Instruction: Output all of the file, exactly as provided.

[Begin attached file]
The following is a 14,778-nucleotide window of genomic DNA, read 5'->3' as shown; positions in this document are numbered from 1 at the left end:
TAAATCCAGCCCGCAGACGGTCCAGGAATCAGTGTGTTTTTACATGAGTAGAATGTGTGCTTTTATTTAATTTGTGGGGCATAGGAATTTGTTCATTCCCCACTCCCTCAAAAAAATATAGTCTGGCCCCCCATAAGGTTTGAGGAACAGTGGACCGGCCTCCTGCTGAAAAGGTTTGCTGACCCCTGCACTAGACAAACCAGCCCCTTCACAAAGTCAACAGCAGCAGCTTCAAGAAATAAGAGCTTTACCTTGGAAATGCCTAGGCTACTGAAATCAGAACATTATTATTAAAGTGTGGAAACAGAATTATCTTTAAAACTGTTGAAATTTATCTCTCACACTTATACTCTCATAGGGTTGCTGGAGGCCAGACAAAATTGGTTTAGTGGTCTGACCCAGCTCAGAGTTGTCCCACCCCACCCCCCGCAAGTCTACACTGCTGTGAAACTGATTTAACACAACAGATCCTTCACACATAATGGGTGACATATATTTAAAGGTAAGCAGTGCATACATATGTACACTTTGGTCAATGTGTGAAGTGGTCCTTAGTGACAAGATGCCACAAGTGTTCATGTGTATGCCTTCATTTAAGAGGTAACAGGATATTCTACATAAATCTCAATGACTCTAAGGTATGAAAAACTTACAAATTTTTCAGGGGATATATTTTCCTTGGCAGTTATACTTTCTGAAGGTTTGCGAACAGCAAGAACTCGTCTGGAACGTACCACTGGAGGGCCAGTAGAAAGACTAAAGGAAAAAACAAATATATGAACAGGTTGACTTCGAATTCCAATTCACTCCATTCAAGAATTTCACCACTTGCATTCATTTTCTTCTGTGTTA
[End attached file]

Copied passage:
The following is a 14,778-nucleotide window of genomic DNA, read 5'->3' as shown; positions in this document are numbered from 1 at the left end:
TAAATCCAGCCCGCAGACGGTCCAGGAATCAGTGTGTTTTTACATGAGTAGAATGTGTGCTTTTATTTAATTTGTGGGGCATAGGAATTTGTTCATTCCCCACTCCCTCAAAAAAATATAGTCTGGCCCCCCATAAGGTTTGAGGAACAGTGGACCGGCCTCCTGCTGAAAAGGTTTGCTGACCCCTGCACTAGACAAACCAGCCCCTTCACAAAGTCAACAGCAGCAGCTTCAAGAAATAAGAGCTTTACCTTGGAAATGCCTAGGCTACTGAAATCAGAACATTATTATTAAAGTGTGGAAACAGAATTATCTTTAAAACTGTTGAAATTTATCTCTCACACTTATACTCTCATAGGGTTGCTGGAGGCCAGACAAAATTGGTTTAGTGGTCTGACCCAGCTCAGAGTTGTCCCACCCCACCCCCCGCAAGTCTACACTGCTGTGAAACTGATTTAACACAACAGATCCTTCACACATAATGGGTGACATATATTTAAAGGTAAGCAGTGCATACATATGTACACTTTGGTCAATGTGTGAAGTGGTCCTTAGTGACAAGATGCCACAAGTGTTCATGTGTATGCCTTCATTTAAGAGGTAACAGGATATTCTACATAAATCTCAATGACTCTAAGGTATGAAAAACTTACAAATTTTTCAGGGGATATATTTTCCTTGGCAGTTATACTTTCTGAAGGTTTGCGAACAGCAAGAACTCGTCTGGAACGTACCACTGGAGGGCCAGTAGAAAGACTAAAGGAAAAAACAAATATATGAACAGGTTGACTTCGAATTCCAATTCACTCCATTCAAGAATTTCACCACTTGCATTCATTTTCTTCTGTGTTA